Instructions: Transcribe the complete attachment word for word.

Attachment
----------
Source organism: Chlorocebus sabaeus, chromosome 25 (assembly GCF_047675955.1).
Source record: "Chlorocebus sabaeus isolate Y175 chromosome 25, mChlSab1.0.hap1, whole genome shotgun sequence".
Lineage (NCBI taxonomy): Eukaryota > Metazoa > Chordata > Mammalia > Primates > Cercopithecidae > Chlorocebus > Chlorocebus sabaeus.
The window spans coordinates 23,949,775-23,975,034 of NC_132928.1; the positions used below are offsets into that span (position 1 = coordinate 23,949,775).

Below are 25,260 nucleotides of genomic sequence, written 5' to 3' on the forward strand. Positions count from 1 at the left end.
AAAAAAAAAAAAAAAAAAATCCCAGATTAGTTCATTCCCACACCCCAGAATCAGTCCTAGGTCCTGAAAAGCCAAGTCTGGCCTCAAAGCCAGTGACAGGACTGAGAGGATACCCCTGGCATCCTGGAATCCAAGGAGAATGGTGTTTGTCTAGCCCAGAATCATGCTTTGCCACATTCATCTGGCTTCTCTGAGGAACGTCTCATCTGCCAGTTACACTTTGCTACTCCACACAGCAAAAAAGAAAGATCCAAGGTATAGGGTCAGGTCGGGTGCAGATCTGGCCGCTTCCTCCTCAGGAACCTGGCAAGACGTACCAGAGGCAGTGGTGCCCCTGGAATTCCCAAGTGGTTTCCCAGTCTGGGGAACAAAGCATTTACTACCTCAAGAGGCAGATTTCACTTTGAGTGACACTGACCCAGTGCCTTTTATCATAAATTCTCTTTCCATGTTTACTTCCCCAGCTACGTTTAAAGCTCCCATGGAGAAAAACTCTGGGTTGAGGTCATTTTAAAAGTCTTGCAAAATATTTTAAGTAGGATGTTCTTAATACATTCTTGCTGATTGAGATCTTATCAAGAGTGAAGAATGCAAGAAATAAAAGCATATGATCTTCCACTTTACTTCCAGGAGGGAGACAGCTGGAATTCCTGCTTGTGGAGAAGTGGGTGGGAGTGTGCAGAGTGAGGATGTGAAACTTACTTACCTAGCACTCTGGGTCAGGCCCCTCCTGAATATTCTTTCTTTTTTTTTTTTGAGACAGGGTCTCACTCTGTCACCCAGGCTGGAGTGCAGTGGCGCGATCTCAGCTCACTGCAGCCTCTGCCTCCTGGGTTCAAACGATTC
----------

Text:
Source organism: Chlorocebus sabaeus, chromosome 25 (assembly GCF_047675955.1).
Source record: "Chlorocebus sabaeus isolate Y175 chromosome 25, mChlSab1.0.hap1, whole genome shotgun sequence".
Lineage (NCBI taxonomy): Eukaryota > Metazoa > Chordata > Mammalia > Primates > Cercopithecidae > Chlorocebus > Chlorocebus sabaeus.
The window spans coordinates 23,949,775-23,975,034 of NC_132928.1; the positions used below are offsets into that span (position 1 = coordinate 23,949,775).

Below are 25,260 nucleotides of genomic sequence, written 5' to 3' on the forward strand. Positions count from 1 at the left end.
AAAAAAAAAAAAAAAAAAATCCCAGATTAGTTCATTCCCACACCCCAGAATCAGTCCTAGGTCCTGAAAAGCCAAGTCTGGCCTCAAAGCCAGTGACAGGACTGAGAGGATACCCCTGGCATCCTGGAATCCAAGGAGAATGGTGTTTGTCTAGCCCAGAATCATGCTTTGCCACATTCATCTGGCTTCTCTGAGGAACGTCTCATCTGCCAGTTACACTTTGCTACTCCACACAGCAAAAAAGAAAGATCCAAGGTATAGGGTCAGGTCGGGTGCAGATCTGGCCGCTTCCTCCTCAGGAACCTGGCAAGACGTACCAGAGGCAGTGGTGCCCCTGGAATTCCCAAGTGGTTTCCCAGTCTGGGGAACAAAGCATTTACTACCTCAAGAGGCAGATTTCACTTTGAGTGACACTGACCCAGTGCCTTTTATCATAAATTCTCTTTCCATGTTTACTTCCCCAGCTACGTTTAAAGCTCCCATGGAGAAAAACTCTGGGTTGAGGTCATTTTAAAAGTCTTGCAAAATATTTTAAGTAGGATGTTCTTAATACATTCTTGCTGATTGAGATCTTATCAAGAGTGAAGAATGCAAGAAATAAAAGCATATGATCTTCCACTTTACTTCCAGGAGGGAGACAGCTGGAATTCCTGCTTGTGGAGAAGTGGGTGGGAGTGTGCAGAGTGAGGATGTGAAACTTACTTACCTAGCACTCTGGGTCAGGCCCCTCCTGAATATTCTTTCTTTTTTTTTTTTGAGACAGGGTCTCACTCTGTCACCCAGGCTGGAGTGCAGTGGCGCGATCTCAGCTCACTGCAGCCTCTGCCTCCTGGGTTCAAACGATTC